Right now I’m working on several short stories, a novel I’m calling Secret Garden meets Crimson Peak, a new comic book series set in the Villains world called ExtraOrdinary, and the next book in the Shades of Magic series. No rest for the wickedly ambitious!

The Invisible Life of Addie LaRue
Schwab, Victoria

"The old gods may be great, but they are neither kind nor merciful. They are fickle, unsteady as moonlight on water, or shadows in a storm. If you insist on calling them, take heed: be careful what you ask for, be willing to pay the price. And no matter how desperate or dire, never pray to the gods that answer after dark."

In The Invisible Life of Addie LaRue, V.E. Schwab, the author of Vicious ,Vengeful, and The Darker Shades of Magic series, weaves a tale that, at first glance, seems to be simultaneously cautionary and encouraging. But, as the story unfolds, readers may find themselves questioning what they thought they knew when they started the novel. Schwab tells the story of a young woman, Adeline LaRue, who, when faced with being forced into an unwanted marriage, strikes a deal with “the devil.” Of course, the deal is not exactly what she thought it would be, and the remainder of the novel follows Adeline, who claims the name Addie, as she lives her life according to the terms of the deal. Culturally, we have all been told that Faustian bargains, like the one Adeline makes with the Darkness, are wrong. They are bad and no good can come from them. In Schwab’s deft reworking of this cultural myth, she paints a picture of a woman who strikes such a bargain and, through her own cunning and strength of will, molds the bargain into mostly what she wanted. Addie has the time to explore, live, learn, and experience all of what the world has to offer. To do so, she makes sacrifices, but what gains come with no costs? Schwab makes the deal, Addie’s deal, seem workable and livable.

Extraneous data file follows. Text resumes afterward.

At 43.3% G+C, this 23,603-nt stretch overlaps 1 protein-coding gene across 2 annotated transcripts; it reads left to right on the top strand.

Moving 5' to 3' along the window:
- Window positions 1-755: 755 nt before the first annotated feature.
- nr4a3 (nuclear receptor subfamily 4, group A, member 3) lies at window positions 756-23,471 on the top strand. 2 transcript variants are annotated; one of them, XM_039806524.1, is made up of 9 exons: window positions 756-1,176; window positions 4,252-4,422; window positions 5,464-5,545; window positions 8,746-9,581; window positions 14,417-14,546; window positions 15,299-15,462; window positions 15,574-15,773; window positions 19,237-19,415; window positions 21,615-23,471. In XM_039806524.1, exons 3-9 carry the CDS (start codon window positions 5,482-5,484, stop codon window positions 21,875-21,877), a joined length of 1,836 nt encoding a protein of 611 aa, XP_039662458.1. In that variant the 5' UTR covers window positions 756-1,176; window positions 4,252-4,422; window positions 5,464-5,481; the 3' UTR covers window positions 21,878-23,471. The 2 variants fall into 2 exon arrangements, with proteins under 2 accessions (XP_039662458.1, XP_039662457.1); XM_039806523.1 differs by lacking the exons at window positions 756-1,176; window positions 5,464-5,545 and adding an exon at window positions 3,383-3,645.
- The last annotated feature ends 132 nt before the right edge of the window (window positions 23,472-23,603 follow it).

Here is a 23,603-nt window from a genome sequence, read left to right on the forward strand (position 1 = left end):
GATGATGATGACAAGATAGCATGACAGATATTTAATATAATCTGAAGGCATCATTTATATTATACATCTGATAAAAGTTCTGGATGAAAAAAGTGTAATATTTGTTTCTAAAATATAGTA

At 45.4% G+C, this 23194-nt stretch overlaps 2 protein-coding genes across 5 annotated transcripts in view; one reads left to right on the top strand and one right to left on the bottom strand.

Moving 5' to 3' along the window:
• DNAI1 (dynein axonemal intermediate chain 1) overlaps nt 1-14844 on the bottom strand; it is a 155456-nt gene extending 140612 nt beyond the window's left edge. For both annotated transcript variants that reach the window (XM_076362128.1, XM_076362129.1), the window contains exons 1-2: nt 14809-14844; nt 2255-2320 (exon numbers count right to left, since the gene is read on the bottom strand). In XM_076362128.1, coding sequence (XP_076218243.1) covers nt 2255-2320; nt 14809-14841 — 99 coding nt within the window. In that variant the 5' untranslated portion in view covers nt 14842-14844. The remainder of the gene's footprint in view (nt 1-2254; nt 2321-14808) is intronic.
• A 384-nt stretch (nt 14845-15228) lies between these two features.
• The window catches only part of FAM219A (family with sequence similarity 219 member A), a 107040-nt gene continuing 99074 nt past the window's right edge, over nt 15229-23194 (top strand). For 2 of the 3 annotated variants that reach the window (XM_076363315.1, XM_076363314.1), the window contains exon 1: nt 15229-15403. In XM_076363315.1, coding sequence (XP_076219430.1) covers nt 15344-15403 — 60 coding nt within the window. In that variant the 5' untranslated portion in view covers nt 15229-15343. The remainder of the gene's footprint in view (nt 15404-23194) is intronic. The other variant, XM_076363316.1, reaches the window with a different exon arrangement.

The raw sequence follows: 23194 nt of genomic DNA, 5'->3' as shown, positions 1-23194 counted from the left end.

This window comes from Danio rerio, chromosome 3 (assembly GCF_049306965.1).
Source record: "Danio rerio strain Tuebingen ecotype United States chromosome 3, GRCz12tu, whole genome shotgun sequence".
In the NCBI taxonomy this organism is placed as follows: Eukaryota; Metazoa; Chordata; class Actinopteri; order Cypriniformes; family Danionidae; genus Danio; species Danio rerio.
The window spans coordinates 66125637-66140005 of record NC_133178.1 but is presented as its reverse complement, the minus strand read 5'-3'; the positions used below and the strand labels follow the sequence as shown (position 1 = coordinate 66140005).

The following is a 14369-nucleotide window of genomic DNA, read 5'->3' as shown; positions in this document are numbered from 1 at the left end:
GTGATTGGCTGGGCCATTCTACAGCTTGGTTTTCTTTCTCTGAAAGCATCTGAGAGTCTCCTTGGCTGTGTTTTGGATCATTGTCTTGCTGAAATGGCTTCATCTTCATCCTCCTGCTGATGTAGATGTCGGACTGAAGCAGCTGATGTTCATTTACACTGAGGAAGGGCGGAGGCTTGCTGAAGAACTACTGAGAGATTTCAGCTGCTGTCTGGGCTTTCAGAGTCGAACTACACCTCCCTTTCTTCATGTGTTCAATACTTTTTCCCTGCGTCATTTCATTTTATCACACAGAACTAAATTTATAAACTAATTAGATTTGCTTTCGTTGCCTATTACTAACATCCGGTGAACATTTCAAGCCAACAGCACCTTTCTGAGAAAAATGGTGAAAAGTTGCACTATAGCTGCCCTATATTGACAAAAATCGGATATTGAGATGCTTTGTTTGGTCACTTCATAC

The real emphasis of The Invisible Life of Addie LaRue is an encouragement to live life to the absolute fullest and fill every moment with as much as possible. While this may seem ironic, that a woman with limitless time provides the exhortation to live each moment as well as possible, one only has to remember the original incentive for Addie’s bargain: the time and freedom to explore the world. Reading the novel during the global pandemic, when we are all forced to live our lives with unwanted restrictions, we can all take a lesson from Addie (and Schwab) to live each and every moment as well as we can.

The Invisible Life of Addie LaRue is Schwab’s strongest work yet and given her earlier novels, that is really saying something! It is also my favorite book of the year and I’m hoping it will become a favorite for you as well.